Inquiry in the Classroom

Realities and Opportunities

Edited by:
Eleanor Abrams
Sherry Southerland
Peggy Silva

A volume in the series: Contemporary Research in Education. Editor(s): Terry Osborn, University of South Florida.

Published 2007

The purpose of this text is to further flesh out some of the factors--specific dimensions of our n-dimensional hyperspace--important to inquiry in the classroom. As such, some of the of the factors have already been introduced, others will be new to the conversation. In our discussions that lead to the preparation of this manuscript, it became clear that each of us was interested in classroom inquiry, and so we each wanted to situate our analysis in these classrooms. For that purpose, our discussions are organized into sections. Each section begins with one (or more) vignette--snippets of science classrooms--that the authors then discuss how this vignette demonstrates some aspect of the specific dimension that they are charged with discussing. Because inquiry is so multifaceted and its portrayals are often complex and nuanced, the discussion of the dimension is broken into separate essays--each of which addresses the focal dimension in different ways. Following the essay, a broader discussion across the essays is offered to support your sense making.

As we began this effort, we selected what we understood to be the most influential dimensions of inquiry in the classroom. But certainly there are others that can and should have been included, (i.e., the role of curriculum in supporting (or confining) the enactment of inquiry, the manner in which inquiry can shape students' knowledge, the role systemic efforts can have in enabling inquiry). But given the confines of one text, we've chosen what we understood to be the central components, and these have been arranged into 6 sections. Our vision is that each of these sections can be self-supporting, so their appearance in the text doesn't represent the order in which they must be read. Ideally, the reader would engage in the introduction, then select the section that addresses the dimension influencing classroom inquiry that is of greatest importance. The only exception to this is section 6, which is a specific form of enactment of classroom inquiry; engagement with this section may be best augmented after reading the sections that interest you.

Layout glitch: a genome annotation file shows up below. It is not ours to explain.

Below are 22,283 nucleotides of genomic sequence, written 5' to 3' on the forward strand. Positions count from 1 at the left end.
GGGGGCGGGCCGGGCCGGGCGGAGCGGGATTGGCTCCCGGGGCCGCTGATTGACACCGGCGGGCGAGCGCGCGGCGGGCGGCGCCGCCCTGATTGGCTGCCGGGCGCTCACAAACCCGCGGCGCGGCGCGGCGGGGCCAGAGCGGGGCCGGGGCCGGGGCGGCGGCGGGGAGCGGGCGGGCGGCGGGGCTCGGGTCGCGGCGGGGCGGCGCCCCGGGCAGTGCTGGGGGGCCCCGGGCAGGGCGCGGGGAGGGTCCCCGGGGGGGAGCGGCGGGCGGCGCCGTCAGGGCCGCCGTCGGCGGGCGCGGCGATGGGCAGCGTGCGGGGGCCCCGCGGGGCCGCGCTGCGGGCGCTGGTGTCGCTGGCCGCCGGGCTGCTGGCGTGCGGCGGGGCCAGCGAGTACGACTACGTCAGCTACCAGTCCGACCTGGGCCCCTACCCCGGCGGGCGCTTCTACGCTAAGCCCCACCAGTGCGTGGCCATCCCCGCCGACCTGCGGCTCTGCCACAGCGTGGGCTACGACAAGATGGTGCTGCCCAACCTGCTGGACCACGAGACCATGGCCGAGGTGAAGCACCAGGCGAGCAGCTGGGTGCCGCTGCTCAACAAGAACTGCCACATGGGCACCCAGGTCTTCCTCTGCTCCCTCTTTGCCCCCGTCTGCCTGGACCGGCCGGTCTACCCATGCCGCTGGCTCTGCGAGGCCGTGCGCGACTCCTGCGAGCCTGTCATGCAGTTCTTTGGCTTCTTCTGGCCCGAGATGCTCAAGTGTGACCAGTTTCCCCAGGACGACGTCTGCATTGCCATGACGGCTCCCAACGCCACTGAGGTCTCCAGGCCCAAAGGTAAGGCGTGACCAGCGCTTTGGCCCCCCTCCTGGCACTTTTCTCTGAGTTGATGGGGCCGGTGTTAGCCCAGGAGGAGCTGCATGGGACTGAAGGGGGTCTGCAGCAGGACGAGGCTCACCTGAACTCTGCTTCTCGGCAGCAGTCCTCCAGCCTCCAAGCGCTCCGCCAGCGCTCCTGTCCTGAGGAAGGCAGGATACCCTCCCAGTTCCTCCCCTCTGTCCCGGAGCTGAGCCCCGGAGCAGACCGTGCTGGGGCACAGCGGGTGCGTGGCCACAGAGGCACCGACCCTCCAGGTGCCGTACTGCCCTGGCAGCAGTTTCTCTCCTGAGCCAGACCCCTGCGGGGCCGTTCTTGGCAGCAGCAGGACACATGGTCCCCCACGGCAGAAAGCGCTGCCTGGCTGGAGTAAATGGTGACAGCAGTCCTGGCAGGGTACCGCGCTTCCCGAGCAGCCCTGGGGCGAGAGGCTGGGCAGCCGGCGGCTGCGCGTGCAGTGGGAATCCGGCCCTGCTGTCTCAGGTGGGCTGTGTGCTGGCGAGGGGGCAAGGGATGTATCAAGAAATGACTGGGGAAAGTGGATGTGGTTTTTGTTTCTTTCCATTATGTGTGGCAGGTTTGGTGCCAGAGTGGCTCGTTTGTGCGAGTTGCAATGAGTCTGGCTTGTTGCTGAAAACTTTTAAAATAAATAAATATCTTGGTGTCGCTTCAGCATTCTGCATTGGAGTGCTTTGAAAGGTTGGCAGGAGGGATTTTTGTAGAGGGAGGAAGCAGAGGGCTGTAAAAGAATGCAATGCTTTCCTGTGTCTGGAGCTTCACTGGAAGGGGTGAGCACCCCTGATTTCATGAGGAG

Acknowledgments, Introduction: Inquiry in the Classroom: Identifying Necessary Components of a Useful Definition, Section I, Editor’s Note: Describing Section I’s use of Inquiry in the Classroom, Students’ Knowledge and Skill With Inquiry, What Students Need to Know and Do in Inquiry-Based Instruction, How Do I Do This? Skills Students Need for Inquiry, What Did You Do in Science Today?, Section II, Editor’s Note: Describing Section II’s Use Of Inquiry In the Classroom, Selecting and Using Inquiry Approaches To Teach Science:, The Influence of Context In Elementary, Middle, and Secondary Schools, Section III, Editor’s Note: Describing Section III’s use of Inquiry in The Classroom, Accommodating Student Diversity Within Inquiry, Gender and Inquiry in the Classroom: Contexts and Contests, Inquiry for Diverse Student Populations: Promises and Pitfalls, Transformative Inquiry: Implications and Conclusions, Section IV, Editors’ Note: Describing Section IV’s use of Inquiry in the Classroom, The Accountability Movement and Inquiry: Must They be Mutually Exlusive Demands?, Assessing Student Understanding in an Inquiry-Based Learning Environment, The “Problem” of Inquiry: The Divide Between Educating for Credentialing and Educating for a Democracy, Is There Room for Inquiry in a World of Accountability?, Section V, Editors’ Note: Describing Section V’s use of Inquiry in the Classroom, Teacher Knowledge and Enacting Inquiry, Teacher Knowledge About Inquiry: Incorporating Conceptual Change Theory, A Framework for Examining Professional Knowledge for Teaching Science via Inquiry, Moving Past a Belief in Inquiry as a Pedagogy: Implications for Teacher Knowledge, Requisite Teacher Knowledge About Inquiry: Resources for Thinking About Teaching for Inquiry, Section vi, Editors’ Note: Describing Section IV’s use of Inquiry in the Classroom, Student-Scientists Partnerships: Exploring one Example of Inquiry in the Classroom, Inquiry and Student Scientist Partnerships, The Science of a Student Scientist Partnership, Real Science in Real Schools?, Making a Student Scientist Partnerships Work, About the Authors